In late July 2020, the Court of Appeals for the Eighth Circuit reversed the Minnesota U.S. District Court, and held that the Individuals with Disabilities Education Act (“IDEA”) did not require a public school district to reimburse the parent of an open-enrolled special education student for the cost of transportation between the student’s home and the school of her parent’s choice. For months, many anxiously anticipated the Eighth Circuit’s decision, because the legal issue raised carried significant financial and practical ramifications for school districts across Minnesota. Somewhat ironically, the decision arrived at a time when most schools were not transporting any students due to COVID-19.
The case – Osseo Area Schools v. M.N.B. – arose when M.N.B., a resident of Big Lake Schools (“Big Lake”) in need of special education services, open-enrolled in Osseo Area Schools (“Osseo”). In the years preceding her open enrollment, M.N.B. received special education services through Big Lake Schools as outlined in an Individualized Education Plan (“IEP”), which included specialized transportation “to and from school.” In September 2016, M.N.B. applied to Osseo under Minnesota’s open enrollment program, and Osseo approved her application.
Osseo and M.N.B.’s parent, J.B., disputed the extent to which Osseo was required to reimburse J.B. for transportation expenses. As a result, the two could not agree on a new IEP for M.N.B., and J.B. continued to drive M.N.B. to and from school. J.B. claimed that because the IEP provided for specialized transportation “to and from school,” Osseo was responsible for reimbursing transportation costs between M.N.B.’s residence and her new school. Osseo maintained that because M.N.B. resided in Big Lake, Osseo was required to reimburse J.B. only for mileage costs from Osseo’s border to the school. Osseo declined to reimburse J.B. for transportation costs between M.N.B.’s home in Big Lake and the Osseo boundary.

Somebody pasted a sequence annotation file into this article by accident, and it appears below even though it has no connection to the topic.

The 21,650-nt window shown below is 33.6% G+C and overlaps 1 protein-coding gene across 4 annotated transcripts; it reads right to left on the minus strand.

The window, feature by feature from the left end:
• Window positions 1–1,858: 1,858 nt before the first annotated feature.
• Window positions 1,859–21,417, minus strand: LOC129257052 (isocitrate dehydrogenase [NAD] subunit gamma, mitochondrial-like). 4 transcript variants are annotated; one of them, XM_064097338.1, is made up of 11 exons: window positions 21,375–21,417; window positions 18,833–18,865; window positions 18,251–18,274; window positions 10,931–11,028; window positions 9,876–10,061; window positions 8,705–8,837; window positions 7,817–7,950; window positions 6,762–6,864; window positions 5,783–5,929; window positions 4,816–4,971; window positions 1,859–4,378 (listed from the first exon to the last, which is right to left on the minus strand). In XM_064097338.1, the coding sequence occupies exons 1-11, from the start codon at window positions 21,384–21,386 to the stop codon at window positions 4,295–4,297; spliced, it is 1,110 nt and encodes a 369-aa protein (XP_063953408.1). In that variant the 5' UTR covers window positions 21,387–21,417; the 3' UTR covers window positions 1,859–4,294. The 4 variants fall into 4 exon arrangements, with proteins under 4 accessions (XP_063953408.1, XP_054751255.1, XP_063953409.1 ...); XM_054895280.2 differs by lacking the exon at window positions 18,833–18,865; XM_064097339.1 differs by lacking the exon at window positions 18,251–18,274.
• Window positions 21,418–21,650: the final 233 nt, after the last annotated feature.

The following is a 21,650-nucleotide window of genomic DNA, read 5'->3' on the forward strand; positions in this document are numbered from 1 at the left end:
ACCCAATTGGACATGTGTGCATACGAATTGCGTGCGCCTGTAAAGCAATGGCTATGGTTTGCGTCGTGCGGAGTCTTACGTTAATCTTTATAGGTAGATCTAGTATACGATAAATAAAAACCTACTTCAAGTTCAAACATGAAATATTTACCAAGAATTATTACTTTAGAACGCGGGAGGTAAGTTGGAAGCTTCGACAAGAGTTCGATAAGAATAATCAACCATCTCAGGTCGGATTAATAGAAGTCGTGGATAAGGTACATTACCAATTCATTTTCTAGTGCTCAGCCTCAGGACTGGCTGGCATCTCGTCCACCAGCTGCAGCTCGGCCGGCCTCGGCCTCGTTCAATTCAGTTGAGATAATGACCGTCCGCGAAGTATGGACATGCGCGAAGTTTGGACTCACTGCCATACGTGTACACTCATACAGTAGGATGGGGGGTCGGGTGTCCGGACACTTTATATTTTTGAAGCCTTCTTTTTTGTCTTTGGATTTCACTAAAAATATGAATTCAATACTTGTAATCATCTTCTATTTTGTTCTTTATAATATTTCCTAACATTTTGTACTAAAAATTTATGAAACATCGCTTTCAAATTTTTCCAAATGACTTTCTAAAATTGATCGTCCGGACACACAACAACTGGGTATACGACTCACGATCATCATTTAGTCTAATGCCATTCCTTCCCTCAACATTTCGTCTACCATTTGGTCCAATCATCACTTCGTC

As a result, J.B. filed a state administrative complaint with the Minnesota Department of Education alleging that Osseo violated the IDEA by declining to reimburse the full amount of transportation expenses. Osseo requested a due process hearing on the same issue, and an administrative law judge (“ALJ”) ruled in favor of J.B. Osseo then appealed the administrative law judge’s decision to the U.S. District Court, which affirmed the ALJ’s decision. The district court reasoned that Osseo, by virtue of its accepting M.N.B. for open enrollment, was responsible for providing her with a free appropriate public education as set forth in her IEP. The district court concluded that M.N.B.’s choice to open enroll had no relevant bearing on its legal conclusion.
Osseo appealed, and a unanimous Eighth Circuit three-judge panel ruled in Osseo’s favor. The Court began its analysis with the premise that Big Lake, M.N.B.’s district of residence, had fulfilled its obligation under the IDEA when it reimbursed J.B. for the cost of transportation to and from M.N.B.’s former school. Acknowledging that the IDEA does not speak directly to whether a public school district is required to assume the cost of transportation to and from a school of a parent’s choice, the Court analyzed whether Congress unambiguously put school districts on notice that they must cover transportation expenses when a student’s travel is the result of a parent’s choice under an open enrollment program.
The Court concluded that Congress did not, because nothing in the IDEA provides clear notice that a school district is required to assume the programmatic obligation of reimbursement for transportation costs beyond a district’s own boundaries. While a State may choose to provide educational benefits that exceed those required under the IDEA, notably, Minnesota had not chosen to do so with respect to transportation of open-enrolled students.
While the Court seemed to limit its holding to the circumstances presented in this particular case, the Court also unequivocally confirmed that absent State law to the contrary, the IDEA’s mandates apply within a public school district’s jurisdictional boundaries, meaning that a district is responsible for fulfilling the IDEA’s obligations only within the district’s locus of legal control. J.B.’s request for a rehearing en banc (i.e., one before all judges sitting in the Eighth Circuit) was denied, and the issue is now settled law in Minnesota.
This article is intended to provide general information with commentary. It should not be relied on as legal advice. If required, legal advice regarding this topic should be obtained from district legal counsel.
Alex D. Ivan is an education law attorney with the law firm of Kennedy & Graven, Chartered. For more information, please contact him at (612) 337-9304 or email@example.com.
© Alex D. Ivan (2020). Used by permission.